[boots]Snyder said the only change he has seen so far is from those who are going to church or to the city regularly. The villages are definitely being influenced by western culture, he said, but the tradition of polygamy doesn’t seem likely to end any time soon.
The women seem more open to change.
“The two woman thing is not good,” said Esther. “They’ve got to get rid of it. It’s hard. You can’t be excited with your person the way you want to. When a man has another woman you worry too much and think that he doesn’t live well with you, that he doesn’t take care of you.”

Posted in Sex & HealthComments (0)

Sexology 101

[man]There are no sex toys or phallic sculptures. No wood-carved African fertility goddesses. No photographic depictions of copulation adorning the walls. The office of 65-year-old Andrew Barclay, a certified sexologist, features neutral colors, lace curtains and a flower-print couch.
Contrasting the bland, nursing-home motif is Barclay. His white hair and khaki pants don’t seem out of place, but in this setting his words ring incongruous. “Why don’t we have more sexual acting out on campus?” Barclay asked within the first 10 minutes of the interview, leaning forward in his leather chair. “Yeah there is some. There is some minor exhibitionism. During football riots certainly there are women who inflame the crowd by lifting up their tops and exposing their breasts, but breasts aren’t really sex organs.”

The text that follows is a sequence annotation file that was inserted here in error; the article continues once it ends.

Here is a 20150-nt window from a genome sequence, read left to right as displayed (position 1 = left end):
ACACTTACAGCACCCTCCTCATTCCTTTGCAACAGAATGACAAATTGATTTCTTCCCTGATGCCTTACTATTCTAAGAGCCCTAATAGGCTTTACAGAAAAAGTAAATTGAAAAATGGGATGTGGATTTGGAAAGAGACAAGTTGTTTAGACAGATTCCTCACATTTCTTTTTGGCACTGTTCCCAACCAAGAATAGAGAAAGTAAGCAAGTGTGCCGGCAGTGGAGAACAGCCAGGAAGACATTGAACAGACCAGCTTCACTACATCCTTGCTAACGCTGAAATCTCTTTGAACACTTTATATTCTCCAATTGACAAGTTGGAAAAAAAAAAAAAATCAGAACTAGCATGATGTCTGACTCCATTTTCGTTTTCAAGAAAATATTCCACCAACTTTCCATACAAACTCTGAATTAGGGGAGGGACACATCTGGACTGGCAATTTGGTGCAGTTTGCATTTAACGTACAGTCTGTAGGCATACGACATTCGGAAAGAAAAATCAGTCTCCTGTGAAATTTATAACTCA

Barclay, also known as \”Dr. Sex,\” and the only certified sexologist in the Lansing area, has made a career out of studying and talking about human sexuality.
Sexology
“Sexologist is a general term that refers to anyone who studies human sexuality in a scientific way,” said Barclay . The root of the discipline can be traced back to Sigmund Freud, whose ideas still permeate the study of sexual behavior. But it wasn’t until the middle of the 20th century that the work of Alfred Kinsey legitimized the study of human sexuality.
Kinsey, an entomologist and zoologist at Indiana University, released two reports – “Sexual Behavior in the Human Male” in 1948 and “Sexual Behavior in the Human Female” in 1951 – that launched him and his studies into the public spotlight. In these reports Kinsey meticulously documented multiple forms of human sexuality, including the relatively taboo practice of homosexuality. “To Kinsey, one or two homosexual acts didn’t make you a homosexual,\” Barclay said. \”And that’s real obvious, that engaging in homosexual activity is kind of normal.\” Kinsey argued that sexual orientation existed on a continuum, that few people where completely heterosexual or completely homosexual, but rather somewhere in-between.